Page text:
Dec 27, 2013 2:25 PM by Keli Moore, KSBY News
Most mornings at Tablas Creek Vineyard in Paso Robles start with counting sheep. Yes, you read that correctly.
Levi Glenn, a viticulturist, counts his sheep because of predators that roam the area, but the heard has some protectors.
"We have guard donkeys here. They help provide a little bit of protection for the sheep," said Glenn. "The donkeys have a particular disdain for coyotes."
There are some others too: five alpacas, some chickens, goats and llamas. Glenn said all the animals have a job to do. The vineyard is taking a holistic approach to farming its vines.
"We use these animals to graze in the vineyards and remove the weeds," said Glenn.
The technique is Biodynamics, which was created in the 1920s by Rudolf Steiner, an Austrian scientist and philosopher. Biodynamics is a spiritual-ethical-ecological approach to agriculture, food production and nutrition, and it ultimately reduces the vineyard's carbon footprint.
"The animals are constantly recycling their fertilizer into the soil, and it's a constant cycle of fertilization," Glenn explained. "We have some chickens which help to fertilize certain blocks and they go out and eat certain bugs in the vineyard as well that can affect the grapevines."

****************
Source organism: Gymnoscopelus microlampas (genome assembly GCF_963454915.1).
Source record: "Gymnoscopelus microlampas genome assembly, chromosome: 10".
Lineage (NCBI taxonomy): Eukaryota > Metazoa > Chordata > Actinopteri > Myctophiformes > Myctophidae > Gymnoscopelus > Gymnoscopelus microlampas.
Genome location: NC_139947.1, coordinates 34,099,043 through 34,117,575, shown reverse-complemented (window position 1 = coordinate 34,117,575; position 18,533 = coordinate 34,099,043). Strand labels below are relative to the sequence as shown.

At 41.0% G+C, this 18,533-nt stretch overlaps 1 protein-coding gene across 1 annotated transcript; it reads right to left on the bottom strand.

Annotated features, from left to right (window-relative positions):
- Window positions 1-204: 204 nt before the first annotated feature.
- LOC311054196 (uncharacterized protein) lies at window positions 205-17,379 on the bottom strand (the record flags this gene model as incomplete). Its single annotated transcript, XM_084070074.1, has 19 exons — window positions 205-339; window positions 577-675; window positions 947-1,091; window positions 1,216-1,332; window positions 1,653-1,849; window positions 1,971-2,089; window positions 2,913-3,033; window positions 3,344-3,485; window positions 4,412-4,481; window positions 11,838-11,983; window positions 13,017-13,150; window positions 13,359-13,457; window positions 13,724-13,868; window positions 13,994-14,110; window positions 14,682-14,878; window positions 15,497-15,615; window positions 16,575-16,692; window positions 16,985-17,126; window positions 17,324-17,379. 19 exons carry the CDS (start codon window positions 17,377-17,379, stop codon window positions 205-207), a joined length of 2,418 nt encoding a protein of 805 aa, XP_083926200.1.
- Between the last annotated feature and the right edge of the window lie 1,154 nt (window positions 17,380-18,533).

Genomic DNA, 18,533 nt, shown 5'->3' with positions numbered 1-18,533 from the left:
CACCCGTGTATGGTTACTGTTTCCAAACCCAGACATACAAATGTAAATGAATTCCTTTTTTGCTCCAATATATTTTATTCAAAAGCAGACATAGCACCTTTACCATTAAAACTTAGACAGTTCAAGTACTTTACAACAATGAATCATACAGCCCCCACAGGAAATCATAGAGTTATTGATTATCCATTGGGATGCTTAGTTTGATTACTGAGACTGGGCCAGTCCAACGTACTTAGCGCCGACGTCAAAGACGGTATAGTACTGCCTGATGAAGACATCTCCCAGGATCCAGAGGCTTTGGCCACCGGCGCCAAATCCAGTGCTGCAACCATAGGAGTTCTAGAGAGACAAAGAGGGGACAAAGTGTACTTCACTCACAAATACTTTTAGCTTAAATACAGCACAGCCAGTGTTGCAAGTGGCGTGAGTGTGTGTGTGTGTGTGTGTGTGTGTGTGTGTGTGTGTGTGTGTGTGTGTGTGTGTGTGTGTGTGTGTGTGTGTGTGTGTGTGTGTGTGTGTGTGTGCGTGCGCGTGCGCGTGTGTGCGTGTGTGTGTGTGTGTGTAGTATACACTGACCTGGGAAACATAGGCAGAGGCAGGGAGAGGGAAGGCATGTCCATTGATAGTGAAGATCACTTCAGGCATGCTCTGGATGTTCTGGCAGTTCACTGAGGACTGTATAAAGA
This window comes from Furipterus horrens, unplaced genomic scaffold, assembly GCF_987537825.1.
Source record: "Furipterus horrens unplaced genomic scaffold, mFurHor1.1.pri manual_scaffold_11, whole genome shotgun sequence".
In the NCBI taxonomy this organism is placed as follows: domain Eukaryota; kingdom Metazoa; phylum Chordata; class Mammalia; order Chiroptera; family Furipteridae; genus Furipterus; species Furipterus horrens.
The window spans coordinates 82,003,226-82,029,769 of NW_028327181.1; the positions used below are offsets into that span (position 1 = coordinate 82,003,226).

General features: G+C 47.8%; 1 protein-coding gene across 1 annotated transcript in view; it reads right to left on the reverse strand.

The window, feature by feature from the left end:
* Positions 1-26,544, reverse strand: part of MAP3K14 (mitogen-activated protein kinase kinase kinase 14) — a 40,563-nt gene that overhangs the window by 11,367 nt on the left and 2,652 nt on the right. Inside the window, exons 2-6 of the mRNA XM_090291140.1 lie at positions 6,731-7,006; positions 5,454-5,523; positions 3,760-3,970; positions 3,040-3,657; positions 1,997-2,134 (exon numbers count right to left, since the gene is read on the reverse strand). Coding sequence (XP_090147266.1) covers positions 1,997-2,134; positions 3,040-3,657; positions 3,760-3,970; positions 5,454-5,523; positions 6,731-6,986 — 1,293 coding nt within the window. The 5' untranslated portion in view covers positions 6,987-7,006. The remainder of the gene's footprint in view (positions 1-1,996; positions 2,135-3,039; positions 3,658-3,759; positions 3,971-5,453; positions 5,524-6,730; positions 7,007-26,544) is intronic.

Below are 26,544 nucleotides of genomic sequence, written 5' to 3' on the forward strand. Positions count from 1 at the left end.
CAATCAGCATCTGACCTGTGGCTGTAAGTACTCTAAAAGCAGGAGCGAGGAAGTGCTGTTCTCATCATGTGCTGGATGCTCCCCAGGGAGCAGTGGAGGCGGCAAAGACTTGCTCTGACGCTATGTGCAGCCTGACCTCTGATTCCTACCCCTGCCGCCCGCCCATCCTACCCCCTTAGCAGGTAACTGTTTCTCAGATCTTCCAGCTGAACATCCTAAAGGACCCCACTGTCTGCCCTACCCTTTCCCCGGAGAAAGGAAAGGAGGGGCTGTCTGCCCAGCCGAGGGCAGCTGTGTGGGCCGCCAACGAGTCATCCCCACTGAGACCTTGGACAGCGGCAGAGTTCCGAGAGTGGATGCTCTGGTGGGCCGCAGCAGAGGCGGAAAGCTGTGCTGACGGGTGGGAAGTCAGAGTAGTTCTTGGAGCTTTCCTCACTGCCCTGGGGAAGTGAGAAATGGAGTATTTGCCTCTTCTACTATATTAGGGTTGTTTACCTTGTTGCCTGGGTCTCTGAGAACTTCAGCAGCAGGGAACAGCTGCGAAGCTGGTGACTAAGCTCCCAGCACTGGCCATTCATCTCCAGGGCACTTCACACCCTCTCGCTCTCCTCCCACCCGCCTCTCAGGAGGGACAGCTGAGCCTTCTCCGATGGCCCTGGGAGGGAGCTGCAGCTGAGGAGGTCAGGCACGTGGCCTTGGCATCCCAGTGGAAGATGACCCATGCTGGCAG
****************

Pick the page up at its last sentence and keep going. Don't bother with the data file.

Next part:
So does Biodynamics influence what ends up in the bottle?
"Everything we do in the vineyard translates into the bottle," said Neil Collins, who is the winemaker at Tablas Creek Vineyard. "It makes you view the vineyard slightly differently, and it has expanded from there."
Now people visit Tablas Creek for more than its tasting room.
"It brings people into the vineyard. Suddenly people (are) here on the weekends with their kids," said Collins.
Tablas Creek produces 30,000 cases of wine per year, and the winery grows, makes, and bottles everything on its own property.
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